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NCT number NCT03184311
Study type Interventional
Source Cantonal Hosptal, Baselland
Contact Thomas Dieterle, MD
Phone +41 61 925 32 30
Status Not yet recruiting
Phase N/A
Start date October 1, 2017
Completion date March 31, 2020

Clinical Trial Summary

This study investigates the effects of a 12-week high-intensity interval training (HIT) on exercise tolerance, functional status and quality of life in patients with chronic heart failure with preserved ejection fraction (HFpEF), in comparison to a control group continuing to undergo usual care.

Clinical Trial Description

Heart failure (HF) with preserved ejection fraction (HFpEF) occurs in about 50% of all HF patients. Remodeling and fibrosis stimulated by inflammation appear to be main factors for the progression of HFpEF. Furthermore, iron deficiency (ID) has been recognized to be a common comorbidity in HFpEF. The lack of prognostic treatment options in HFpEF urgently calls for new therapeutic approaches. While beneficial effects of exercise training and iron substitution have been demonstrated in HF with reduced ejection fraction, they have not yet been evaluated in HFpEF. Therefore, the aim of this study is to investigate the effects of high-intensity interval training (HIT) in HFpEF patients with optimally adjusted iron values.

The proposed study will be a prospective, single-blind, randomized controlled trial in a primary care setting including 98 patients with stable HFpEF. Patients will undergo 3 study visits (a screening visit, a baseline visit and a post-intervention visit) including measurements of disease-specific biomarkers (using blood samples), cardiac and arterial vessel structure and function (using electrocardiogram, echocardiography and pulse wave velocity), exercise tolerance (using spiroergometry), habitual physical activity (using accelerometry) and QoL. After the screening visit, patients with a functional or absolute ID will undergo iron substitution until sufficient iron levels are reached (up to max. 12 weeks), in order to ensure comparable baseline conditions for the training intervention. The study examinations will be repeated after 12 weeks in both, initially iron deficient and non-iron deficient patients (baseline visit). Patients will then be randomized to either the intervention or control group, stratified by initial iron-deficiency status. The intervention group (n=49) will attend a supervised 12-week HIT on a bicycle ergometer, while the control group (n=49) will be advised to continue usual care and follow health recommendations for patients with chronic HF. After 12 weeks, the study measurements will be repeated in all patients (intervention and control group) in order to monitor the effects of the intervention (post-intervention visit). At 6 months, 1, 2 and 3 years after the last study visit, telephone interviews will be performed to assess medical outcomes and QoL.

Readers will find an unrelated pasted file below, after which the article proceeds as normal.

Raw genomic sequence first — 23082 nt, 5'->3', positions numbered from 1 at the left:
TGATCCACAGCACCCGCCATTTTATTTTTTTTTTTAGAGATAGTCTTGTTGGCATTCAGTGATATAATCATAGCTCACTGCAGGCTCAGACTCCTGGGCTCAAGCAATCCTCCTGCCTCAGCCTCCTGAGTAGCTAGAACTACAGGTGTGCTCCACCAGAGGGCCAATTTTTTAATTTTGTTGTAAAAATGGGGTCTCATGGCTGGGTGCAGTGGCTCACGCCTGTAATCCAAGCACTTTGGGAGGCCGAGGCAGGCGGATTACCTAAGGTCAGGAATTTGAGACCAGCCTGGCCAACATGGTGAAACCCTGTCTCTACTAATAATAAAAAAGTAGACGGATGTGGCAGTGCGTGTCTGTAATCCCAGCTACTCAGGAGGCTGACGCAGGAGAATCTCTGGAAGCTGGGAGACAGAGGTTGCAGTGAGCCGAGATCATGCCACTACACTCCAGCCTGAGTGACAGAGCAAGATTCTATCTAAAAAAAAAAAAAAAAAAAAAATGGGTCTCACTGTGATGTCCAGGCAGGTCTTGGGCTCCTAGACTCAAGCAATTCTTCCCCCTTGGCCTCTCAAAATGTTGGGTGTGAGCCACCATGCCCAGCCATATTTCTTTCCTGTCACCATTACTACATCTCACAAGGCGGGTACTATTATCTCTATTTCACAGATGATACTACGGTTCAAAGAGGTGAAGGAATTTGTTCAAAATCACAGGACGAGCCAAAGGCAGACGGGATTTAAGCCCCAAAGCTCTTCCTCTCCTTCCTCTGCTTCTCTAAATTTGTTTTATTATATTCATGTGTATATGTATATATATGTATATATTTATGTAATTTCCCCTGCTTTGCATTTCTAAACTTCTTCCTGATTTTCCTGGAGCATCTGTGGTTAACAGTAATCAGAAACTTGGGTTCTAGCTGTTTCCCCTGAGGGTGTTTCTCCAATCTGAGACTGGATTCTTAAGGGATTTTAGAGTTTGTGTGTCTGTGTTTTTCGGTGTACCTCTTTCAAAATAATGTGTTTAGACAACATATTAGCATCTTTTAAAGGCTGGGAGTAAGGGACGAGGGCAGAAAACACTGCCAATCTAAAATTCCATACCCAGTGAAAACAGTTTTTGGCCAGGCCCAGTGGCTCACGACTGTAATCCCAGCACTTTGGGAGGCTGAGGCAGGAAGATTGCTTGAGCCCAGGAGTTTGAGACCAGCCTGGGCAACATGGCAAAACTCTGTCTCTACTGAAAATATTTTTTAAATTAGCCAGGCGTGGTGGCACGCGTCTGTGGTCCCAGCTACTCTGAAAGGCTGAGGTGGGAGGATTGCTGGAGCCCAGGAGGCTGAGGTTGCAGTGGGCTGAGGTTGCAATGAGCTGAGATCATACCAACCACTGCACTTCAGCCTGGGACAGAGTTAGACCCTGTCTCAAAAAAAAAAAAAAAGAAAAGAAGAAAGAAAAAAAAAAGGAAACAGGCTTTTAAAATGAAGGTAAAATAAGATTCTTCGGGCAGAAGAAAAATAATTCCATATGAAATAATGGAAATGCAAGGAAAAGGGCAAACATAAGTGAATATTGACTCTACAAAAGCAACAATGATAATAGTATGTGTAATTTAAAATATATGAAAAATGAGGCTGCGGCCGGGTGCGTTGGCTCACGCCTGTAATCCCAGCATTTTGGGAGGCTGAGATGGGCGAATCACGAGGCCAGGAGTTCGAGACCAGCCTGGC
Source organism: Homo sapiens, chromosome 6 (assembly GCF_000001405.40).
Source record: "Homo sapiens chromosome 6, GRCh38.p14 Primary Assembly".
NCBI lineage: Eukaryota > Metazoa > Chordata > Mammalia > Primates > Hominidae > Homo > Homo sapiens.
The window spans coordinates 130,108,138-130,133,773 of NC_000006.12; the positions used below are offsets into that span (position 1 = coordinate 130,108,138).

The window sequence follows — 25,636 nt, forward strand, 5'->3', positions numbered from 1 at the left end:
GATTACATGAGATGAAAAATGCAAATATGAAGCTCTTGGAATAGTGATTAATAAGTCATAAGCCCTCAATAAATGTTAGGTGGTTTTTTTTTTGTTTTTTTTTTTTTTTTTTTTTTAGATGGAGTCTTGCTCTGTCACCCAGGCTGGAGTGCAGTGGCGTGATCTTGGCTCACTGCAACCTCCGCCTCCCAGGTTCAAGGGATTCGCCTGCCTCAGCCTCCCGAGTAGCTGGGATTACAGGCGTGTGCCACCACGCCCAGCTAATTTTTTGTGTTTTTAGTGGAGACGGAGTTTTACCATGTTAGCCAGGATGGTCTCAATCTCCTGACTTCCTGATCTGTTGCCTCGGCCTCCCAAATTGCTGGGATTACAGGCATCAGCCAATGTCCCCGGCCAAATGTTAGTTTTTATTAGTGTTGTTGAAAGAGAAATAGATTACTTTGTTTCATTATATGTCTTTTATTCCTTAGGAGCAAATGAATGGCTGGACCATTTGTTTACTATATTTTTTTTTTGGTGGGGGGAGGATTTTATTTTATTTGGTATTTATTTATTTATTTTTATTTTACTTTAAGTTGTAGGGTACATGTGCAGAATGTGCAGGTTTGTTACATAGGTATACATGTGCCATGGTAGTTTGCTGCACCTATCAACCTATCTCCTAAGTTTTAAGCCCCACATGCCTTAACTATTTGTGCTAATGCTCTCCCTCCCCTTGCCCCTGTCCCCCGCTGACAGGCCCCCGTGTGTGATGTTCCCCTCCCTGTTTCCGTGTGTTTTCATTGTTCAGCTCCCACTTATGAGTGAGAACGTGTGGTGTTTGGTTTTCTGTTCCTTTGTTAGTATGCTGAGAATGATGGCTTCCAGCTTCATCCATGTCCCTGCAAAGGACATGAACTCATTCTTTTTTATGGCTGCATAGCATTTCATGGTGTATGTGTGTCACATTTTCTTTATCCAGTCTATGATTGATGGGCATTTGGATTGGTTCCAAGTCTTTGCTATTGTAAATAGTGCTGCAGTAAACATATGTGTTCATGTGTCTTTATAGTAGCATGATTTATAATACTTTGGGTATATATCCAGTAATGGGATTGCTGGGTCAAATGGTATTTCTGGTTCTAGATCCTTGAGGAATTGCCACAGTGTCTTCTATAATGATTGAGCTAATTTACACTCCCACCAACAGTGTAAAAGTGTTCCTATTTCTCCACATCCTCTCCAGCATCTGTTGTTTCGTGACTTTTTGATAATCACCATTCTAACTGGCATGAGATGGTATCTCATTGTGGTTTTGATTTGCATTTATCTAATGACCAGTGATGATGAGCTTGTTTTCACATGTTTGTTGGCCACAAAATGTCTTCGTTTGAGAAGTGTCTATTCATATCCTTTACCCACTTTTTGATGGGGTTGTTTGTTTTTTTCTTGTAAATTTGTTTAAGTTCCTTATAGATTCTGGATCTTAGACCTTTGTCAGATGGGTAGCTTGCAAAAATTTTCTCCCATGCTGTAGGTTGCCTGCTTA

Outlook: This study is expected to add important knowledge about the potential utility of a novel treatment strategy in HFpEF patients, which may help to improve both, QoL and functional status. Moreover, the analysed biomarkers might be able to provide further insight into prognosis and pathogenesis of HFpEF.

Study Design

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